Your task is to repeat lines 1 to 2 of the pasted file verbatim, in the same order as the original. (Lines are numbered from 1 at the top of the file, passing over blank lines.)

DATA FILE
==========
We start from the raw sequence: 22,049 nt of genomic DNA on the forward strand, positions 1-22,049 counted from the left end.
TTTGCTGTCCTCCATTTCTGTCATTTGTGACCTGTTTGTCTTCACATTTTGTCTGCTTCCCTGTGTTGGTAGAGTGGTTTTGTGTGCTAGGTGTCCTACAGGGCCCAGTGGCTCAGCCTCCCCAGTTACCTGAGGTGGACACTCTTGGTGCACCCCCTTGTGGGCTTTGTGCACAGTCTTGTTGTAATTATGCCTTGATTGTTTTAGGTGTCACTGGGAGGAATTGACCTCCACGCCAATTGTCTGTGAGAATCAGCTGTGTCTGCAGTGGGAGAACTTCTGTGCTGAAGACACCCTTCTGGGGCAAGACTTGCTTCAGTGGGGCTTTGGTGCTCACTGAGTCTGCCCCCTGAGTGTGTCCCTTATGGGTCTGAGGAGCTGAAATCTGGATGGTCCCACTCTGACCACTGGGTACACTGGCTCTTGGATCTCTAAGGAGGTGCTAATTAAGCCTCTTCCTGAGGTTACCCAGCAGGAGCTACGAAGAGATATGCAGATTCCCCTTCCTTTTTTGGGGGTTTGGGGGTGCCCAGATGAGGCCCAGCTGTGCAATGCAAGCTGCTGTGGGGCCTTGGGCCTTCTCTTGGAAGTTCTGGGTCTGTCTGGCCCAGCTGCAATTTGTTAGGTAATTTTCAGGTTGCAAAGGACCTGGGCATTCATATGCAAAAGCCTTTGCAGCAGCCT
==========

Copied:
We start from the raw sequence: 22,049 nt of genomic DNA on the forward strand, positions 1-22,049 counted from the left end.
TTTGCTGTCCTCCATTTCTGTCATTTGTGACCTGTTTGTCTTCACATTTTGTCTGCTTCCCTGTGTTGGTAGAGTGGTTTTGTGTGCTAGGTGTCCTACAGGGCCCAGTGGCTCAGCCTCCCCAGTTACCTGAGGTGGACACTCTTGGTGCACCCCCTTGTGGGCTTTGTGCACAGTCTTGTTGTAATTATGCCTTGATTGTTTTAGGTGTCACTGGGAGGAATTGACCTCCACGCCAATTGTCTGTGAGAATCAGCTGTGTCTGCAGTGGGAGAACTTCTGTGCTGAAGACACCCTTCTGGGGCAAGACTTGCTTCAGTGGGGCTTTGGTGCTCACTGAGTCTGCCCCCTGAGTGTGTCCCTTATGGGTCTGAGGAGCTGAAATCTGGATGGTCCCACTCTGACCACTGGGTACACTGGCTCTTGGATCTCTAAGGAGGTGCTAATTAAGCCTCTTCCTGAGGTTACCCAGCAGGAGCTACGAAGAGATATGCAGATTCCCCTTCCTTTTTTGGGGGTTTGGGGGTGCCCAGATGAGGCCCAGCTGTGCAATGCAAGCTGCTGTGGGGCCTTGGGCCTTCTCTTGGAAGTTCTGGGTCTGTCTGGCCCAGCTGCAATTTGTTAGGTAATTTTCAGGTTGCAAAGGACCTGGGCATTCATATGCAAAAGCCTTTGCAGCAGCCT